I realized soon after trying veganism that SCU’s vegan options were extremely limited. In the Benson Center, there are five main food stations: The Bistro, Sauté, La Parilla, 540º, and Tailgaters. The problem with being vegan at SCU is that nearly all of these places use some animal ingredients in nearly all of some of their food. The Bistro offers a daily special, which includes a vegetarian option, but the kind of food is unpredictable. At Sauté, you can get salads or pasta with the veggies of your choice, but the dressing and sauce options for each are unclear about their ingredients. La Parilla serves Mexican cuisine, which unfortunately features different types of meat, sour cream, and cheese in many of the options available. Tailgaters primarily serves burgers and fries, though veggie burgers are available. I sadly made the rookie mistake of not mentioning “no cheese” and “no sauce” on my burger, so I was unable to eat my burger the first time I ordered it. Finally, 540º serves pizza and pasta, where the only option for a vegan dish is to get pasta with marinara sauce. After about two weeks of being vegan, I decided that it was too difficult to continue being vegan, so I tried going vegetarian. To my pleasure, there were plentiful vegetarian options available in the Benson Center, so I continued being vegetarian for several months after.

 

At the start of the winter quarter, the class began to transition away from violence in the food industry toward violence in general. We read Dave Cullen’s Columbine, a graphic, detailed account of the Columbine High School shooting and an in-depth analysis of the two killers, Eric Harris and Dylan Klebold. It was terrifying to see the two teenagers, seemingly just like any of my friends and classmates from high school, come up with a detailed, horrifyingly brutal plot to kill as many people as possible at their high school before turning their guns on themselves. Reading this book and watching Bowling for Columbine, a documentary by Michael Moore on the Columbine shooting and the greater problem of gun violence in America, I was inspired to investigate the issue further.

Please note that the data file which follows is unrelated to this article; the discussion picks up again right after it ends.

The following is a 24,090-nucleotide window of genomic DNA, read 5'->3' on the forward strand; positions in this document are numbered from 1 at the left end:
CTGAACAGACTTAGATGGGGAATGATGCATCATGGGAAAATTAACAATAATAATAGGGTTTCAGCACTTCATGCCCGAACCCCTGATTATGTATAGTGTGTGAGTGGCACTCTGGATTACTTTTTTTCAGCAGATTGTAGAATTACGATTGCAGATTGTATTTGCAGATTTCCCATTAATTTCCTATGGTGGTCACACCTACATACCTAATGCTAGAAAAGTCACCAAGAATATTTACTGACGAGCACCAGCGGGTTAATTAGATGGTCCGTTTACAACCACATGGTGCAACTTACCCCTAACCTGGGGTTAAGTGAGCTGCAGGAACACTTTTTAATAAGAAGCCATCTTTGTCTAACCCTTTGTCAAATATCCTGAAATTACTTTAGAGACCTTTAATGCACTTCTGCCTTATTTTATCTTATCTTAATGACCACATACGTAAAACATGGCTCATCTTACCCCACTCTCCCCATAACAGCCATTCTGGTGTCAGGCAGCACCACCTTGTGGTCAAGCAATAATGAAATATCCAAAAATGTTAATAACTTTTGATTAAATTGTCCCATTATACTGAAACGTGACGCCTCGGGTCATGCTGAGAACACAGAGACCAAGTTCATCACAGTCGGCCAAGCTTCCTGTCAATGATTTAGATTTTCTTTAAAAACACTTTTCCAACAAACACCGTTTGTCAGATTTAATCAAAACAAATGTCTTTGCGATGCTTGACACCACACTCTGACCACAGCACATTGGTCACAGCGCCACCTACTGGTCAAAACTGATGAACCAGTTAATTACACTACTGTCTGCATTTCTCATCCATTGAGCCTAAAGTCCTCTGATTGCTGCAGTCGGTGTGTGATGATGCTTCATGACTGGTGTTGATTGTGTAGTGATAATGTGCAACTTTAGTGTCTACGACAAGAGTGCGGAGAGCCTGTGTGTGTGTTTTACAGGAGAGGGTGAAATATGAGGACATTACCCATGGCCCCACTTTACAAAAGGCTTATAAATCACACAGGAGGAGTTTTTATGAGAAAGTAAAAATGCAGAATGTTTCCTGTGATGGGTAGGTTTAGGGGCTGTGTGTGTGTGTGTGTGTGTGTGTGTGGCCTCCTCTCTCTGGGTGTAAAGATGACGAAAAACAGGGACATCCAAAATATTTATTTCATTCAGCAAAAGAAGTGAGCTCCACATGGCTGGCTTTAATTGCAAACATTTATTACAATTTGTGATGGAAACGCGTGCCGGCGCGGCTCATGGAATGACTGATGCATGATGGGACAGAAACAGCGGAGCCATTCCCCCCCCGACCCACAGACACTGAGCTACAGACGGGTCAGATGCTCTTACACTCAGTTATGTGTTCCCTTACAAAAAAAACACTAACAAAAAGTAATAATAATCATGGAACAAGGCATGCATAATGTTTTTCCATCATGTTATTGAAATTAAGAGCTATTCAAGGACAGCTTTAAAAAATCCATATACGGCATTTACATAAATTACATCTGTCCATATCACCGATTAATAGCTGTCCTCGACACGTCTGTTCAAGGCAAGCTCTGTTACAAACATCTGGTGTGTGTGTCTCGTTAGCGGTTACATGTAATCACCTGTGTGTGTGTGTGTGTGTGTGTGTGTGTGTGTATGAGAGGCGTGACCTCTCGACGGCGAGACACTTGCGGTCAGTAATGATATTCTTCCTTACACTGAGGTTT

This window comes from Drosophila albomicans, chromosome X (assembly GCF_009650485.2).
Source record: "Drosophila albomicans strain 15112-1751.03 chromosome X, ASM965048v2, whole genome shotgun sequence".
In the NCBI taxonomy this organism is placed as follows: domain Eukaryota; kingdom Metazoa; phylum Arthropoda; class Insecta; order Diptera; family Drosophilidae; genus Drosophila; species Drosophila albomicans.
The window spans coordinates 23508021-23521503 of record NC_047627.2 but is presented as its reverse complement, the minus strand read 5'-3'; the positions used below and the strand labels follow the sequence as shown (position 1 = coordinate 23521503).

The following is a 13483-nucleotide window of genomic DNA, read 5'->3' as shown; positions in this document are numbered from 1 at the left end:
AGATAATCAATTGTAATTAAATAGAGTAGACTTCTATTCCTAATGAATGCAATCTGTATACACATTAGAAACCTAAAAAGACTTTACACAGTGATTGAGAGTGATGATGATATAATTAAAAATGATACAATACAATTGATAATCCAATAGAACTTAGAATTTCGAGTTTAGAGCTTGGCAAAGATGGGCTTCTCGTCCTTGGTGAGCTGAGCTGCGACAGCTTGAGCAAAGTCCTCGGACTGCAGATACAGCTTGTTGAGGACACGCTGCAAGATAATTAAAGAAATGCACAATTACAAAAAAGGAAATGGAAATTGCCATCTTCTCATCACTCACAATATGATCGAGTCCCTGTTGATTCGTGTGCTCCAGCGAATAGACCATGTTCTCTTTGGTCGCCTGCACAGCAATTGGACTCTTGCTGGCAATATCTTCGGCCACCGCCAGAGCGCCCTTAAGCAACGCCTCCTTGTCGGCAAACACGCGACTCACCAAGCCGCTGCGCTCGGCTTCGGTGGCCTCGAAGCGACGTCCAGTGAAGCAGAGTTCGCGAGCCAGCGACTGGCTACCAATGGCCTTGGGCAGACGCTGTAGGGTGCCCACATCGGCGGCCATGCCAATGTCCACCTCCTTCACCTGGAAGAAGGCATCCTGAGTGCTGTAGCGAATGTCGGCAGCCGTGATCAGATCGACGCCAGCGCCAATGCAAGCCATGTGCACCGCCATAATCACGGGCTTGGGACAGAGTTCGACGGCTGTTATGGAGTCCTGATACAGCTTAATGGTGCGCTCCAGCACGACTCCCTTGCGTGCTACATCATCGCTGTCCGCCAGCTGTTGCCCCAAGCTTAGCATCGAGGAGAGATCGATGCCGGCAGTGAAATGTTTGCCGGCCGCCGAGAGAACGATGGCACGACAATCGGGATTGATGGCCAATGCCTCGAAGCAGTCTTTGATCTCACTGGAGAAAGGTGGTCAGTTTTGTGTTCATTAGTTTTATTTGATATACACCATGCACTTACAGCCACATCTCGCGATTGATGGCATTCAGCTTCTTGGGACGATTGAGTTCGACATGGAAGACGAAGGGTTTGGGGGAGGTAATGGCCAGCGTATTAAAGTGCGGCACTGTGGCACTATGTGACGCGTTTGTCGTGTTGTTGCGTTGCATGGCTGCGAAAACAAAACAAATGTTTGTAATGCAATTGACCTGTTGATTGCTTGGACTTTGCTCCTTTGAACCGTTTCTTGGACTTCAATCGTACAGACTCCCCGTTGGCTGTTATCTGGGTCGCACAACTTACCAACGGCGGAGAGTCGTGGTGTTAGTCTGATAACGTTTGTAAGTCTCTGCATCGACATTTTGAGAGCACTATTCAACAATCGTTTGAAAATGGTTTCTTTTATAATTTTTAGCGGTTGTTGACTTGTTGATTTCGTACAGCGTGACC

I first researched different types of abuse and investigated the myths surrounding abuse cases. I found that there are many myths that exist surrounding abuse. For example, many people who I surveyed defined definitions only by physical or sexual abuse. Next, I took my research to Los Angeles (LA), my hometown, and looked at gang violence throughout the county. I found several articles about LA mayor Eric Garcetti’s plan to end gang violence, and from my findings, the plan seems to perpetuate racial stereotypes. Just like in Straight Outta Compton, a recent film about the formation and endeavors of N.W.A. in the late 1980s and early 1990s, the anti-gang plan in LA involves increased police force and racial profiling. Only time will tell if changes will come in the anti-gang war in LA.

All in all, this was a successful class and the issues we investigated were pertinent both to the modern world and our future, and the newfound knowledge we have of these issues will help us be better, more informed citizens – I look forward to investigating new issues in the future.

Works Cited

  • Foer, Jonathan S. Eating Animals. New York: Little, Brown and Company, 2009. Print.